Library series to study effects of World War II

NEIGHBORS

October 02, 2002|By Pat Brodowski | Pat Brodowski,SPECIAL TO THE SUN

FOUR EVENTS are scheduled at the North Carroll library branch as part of a county program, "On The Same Page: Carroll County Reads Together."

The first event will be a discussion of Tom Brokaw's book The Greatest Generation at North Carroll Senior Center, on the ground floor of the library building, at 2 p.m. Monday.

In the center's lounge, Marlene Wenzel and Virginia Garnett, library associates, will guide the discussion of the book, which describes the lives of ordinary men and women who were directly affected by World War II.

"It's a collection of stories about ordinary men and members who went on into positions of political power. They were all called upon to serve and they did," said Kris Peters, library associate.

"On The Same Page: Carroll County Reads Together" is a program developed by Carroll County Public Library to give generations a chance to share experiences.

The events at the North Carroll branch, 2255 Hanover Pike, Greenmount, are among 22 book discussions and related events this month throughout the county to examine Brokaw's book and revisit the 1940s.

How children were affected by World War II is the topic of a program Oct. 17 at the North Carroll branch.

The program is for children who might only know of the war through historic dolls such as Molly from the American Doll series.

Children ages 7 through 10 may take their dolls and dress like Molly from the series.

Members of the North Carroll High School Honor Society will give a theatrical performance, read American Girl stories and help kids make crafts.

The event begins at 6:45 p.m. Registration starts tomorrow.

A discussion of Dwight D. Eisenhower and the importance of his wife, Mamie, will be held at 7 p.m. Oct. 24 at the library.

The final event at North Carroll will be a session of the library's book club at 6:30 p.m. Oct. 28 that is open to the public.

"The regular book club will be led by members of the Greatest Generation who are members of the book club," said Peters.

Information: 410-386-4480.

Clay and bonsai

Ceramic artist Terry Whye of Finksburg is featured in an unusual collaborative exhibit in Washington.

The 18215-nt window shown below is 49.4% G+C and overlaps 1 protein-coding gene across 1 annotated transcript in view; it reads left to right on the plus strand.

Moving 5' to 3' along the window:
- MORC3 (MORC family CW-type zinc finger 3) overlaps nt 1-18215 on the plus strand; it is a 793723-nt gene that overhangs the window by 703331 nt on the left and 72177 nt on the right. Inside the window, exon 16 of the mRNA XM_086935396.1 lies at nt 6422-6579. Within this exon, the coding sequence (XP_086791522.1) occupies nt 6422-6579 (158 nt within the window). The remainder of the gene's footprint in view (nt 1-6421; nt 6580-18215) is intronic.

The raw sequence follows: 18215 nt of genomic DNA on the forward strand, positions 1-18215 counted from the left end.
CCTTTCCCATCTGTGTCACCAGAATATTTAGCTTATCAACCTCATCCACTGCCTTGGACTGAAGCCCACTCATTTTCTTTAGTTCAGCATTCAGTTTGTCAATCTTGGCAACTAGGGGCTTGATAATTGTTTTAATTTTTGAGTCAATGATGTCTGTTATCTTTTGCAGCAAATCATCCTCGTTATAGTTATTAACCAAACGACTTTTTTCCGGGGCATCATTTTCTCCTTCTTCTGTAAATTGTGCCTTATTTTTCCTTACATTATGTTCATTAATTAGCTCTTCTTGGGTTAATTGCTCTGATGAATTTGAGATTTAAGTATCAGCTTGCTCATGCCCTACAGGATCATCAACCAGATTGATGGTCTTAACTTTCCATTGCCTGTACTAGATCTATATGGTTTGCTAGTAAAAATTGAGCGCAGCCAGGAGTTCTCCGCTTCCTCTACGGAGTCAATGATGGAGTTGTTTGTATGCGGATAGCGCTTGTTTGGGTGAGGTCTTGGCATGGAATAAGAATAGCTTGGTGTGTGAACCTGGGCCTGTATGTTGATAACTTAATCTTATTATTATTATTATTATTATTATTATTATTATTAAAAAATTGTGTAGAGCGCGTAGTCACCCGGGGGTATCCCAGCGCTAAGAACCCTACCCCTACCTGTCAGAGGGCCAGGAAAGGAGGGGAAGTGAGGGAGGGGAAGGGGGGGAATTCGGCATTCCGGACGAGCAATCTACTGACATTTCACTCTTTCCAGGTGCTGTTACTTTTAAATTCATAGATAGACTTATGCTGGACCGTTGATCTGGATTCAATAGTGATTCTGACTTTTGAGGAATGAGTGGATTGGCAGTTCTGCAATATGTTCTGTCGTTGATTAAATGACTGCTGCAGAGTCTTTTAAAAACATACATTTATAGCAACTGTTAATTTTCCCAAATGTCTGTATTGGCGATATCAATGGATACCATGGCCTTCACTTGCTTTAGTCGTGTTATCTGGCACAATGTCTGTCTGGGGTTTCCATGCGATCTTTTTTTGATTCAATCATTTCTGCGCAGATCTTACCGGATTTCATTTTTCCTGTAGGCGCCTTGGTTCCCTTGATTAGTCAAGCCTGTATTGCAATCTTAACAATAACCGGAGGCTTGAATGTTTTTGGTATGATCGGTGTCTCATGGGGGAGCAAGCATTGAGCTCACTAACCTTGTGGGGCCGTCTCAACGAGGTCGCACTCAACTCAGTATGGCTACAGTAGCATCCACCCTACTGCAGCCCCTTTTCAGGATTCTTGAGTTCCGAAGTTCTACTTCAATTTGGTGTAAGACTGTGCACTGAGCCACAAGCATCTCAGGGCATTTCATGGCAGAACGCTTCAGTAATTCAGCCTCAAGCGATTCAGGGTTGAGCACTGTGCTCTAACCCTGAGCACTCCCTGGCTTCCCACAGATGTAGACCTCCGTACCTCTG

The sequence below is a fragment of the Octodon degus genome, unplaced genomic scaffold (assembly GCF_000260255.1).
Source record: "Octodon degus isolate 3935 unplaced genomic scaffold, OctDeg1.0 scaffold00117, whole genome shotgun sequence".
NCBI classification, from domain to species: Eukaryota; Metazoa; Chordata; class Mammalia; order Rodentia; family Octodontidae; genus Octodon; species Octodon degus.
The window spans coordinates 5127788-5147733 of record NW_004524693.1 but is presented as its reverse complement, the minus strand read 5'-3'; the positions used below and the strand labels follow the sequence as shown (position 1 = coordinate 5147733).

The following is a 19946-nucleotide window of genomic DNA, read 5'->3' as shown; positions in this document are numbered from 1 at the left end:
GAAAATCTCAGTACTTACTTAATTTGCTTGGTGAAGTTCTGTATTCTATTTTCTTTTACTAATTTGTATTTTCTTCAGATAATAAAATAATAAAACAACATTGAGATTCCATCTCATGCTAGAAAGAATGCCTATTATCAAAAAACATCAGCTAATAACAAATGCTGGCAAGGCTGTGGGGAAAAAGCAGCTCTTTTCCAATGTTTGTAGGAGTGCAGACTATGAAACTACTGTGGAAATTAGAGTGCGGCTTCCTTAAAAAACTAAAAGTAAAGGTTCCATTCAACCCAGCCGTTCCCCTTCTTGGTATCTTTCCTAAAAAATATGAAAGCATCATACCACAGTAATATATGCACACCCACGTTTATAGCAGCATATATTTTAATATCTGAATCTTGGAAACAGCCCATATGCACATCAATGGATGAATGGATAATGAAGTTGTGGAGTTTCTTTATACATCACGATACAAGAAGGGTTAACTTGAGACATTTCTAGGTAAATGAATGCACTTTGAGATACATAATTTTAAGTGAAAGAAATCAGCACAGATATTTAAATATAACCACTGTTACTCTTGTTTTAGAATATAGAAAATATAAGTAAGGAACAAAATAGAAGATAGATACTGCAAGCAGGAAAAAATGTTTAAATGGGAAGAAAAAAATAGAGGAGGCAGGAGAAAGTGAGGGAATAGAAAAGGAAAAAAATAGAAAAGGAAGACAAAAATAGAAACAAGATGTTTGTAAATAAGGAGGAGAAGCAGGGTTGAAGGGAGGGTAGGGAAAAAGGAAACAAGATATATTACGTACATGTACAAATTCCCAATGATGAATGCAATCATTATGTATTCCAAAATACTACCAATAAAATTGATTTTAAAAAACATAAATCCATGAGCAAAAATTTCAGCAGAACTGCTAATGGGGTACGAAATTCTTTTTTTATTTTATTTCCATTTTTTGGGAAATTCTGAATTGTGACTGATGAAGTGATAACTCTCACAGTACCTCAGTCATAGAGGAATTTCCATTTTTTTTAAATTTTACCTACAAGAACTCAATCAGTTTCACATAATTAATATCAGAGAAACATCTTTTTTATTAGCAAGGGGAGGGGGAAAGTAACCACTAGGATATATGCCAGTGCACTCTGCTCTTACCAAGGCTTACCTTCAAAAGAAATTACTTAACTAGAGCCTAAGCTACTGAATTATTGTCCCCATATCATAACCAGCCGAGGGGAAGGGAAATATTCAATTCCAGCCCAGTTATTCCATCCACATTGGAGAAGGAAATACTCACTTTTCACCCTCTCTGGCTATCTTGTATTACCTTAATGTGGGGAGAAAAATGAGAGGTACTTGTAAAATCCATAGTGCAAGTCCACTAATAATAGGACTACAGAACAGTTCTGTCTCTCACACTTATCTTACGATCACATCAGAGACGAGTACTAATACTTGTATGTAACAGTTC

Ceramic artists built structures for growing bonsai, a living art form of miniature trees.

The planters and trees will be exhibited in the show, "Bonsai InSites: Collaborations Between Tree and Container," Oct. 12 to 26 at the U.S. National Arboretum National Bonsai and Penjing Museum.

Ron Lang, chairman for ceramics at Maryland Institute College of Art in Baltimore, is curator.

Whye is one of 14 ceramic artists from the Eastern United States and Taiwan chosen to create sculptural pieces to fit a bonsai tree grown by 10 members of the Potomac Bonsai Association.

"This has been such a rewarding blend of my interest in gardening, trees and clay," he said.

A prior exhibition at Baltimore Clayworks was held in May.

"People showed up for weeks after it closed because word spread it was an outstanding exhibition," Whye said.

Information: 410-374-9661.

Church bingo benefit

The building fund of Lazarus Lutheran Church in Lineboro will benefit from a basket bingo Oct. 18 at Manchester Firemen's Activity Building on York Street.

Longaberger baskets will be featured. Baskets are new styles, combinations, retired and Dresden style. All baskets are filled with goodies.

Door prizes and raffles will be included.

Doors will open at 5:30 p.m., with bingo starting at 7 p.m.

Advance tickets are $10, $12 at the door.

Information: 410-239-7010.

Gospel concert

North Carroll Senior Country Band will play country and gospel music at Lazarus Lutheran Church at 3 p.m. Oct. 13.

The band entertains weekly at North Carroll Senior Center.

The church is at 5101 S. Church St., Lineboro.

An offering will be taken to benefit the church building fund. Refreshments will follow the concert.

Pat Brodowski's North neighborhood column appears each Wednesday in the Carroll County edition of The Sun.

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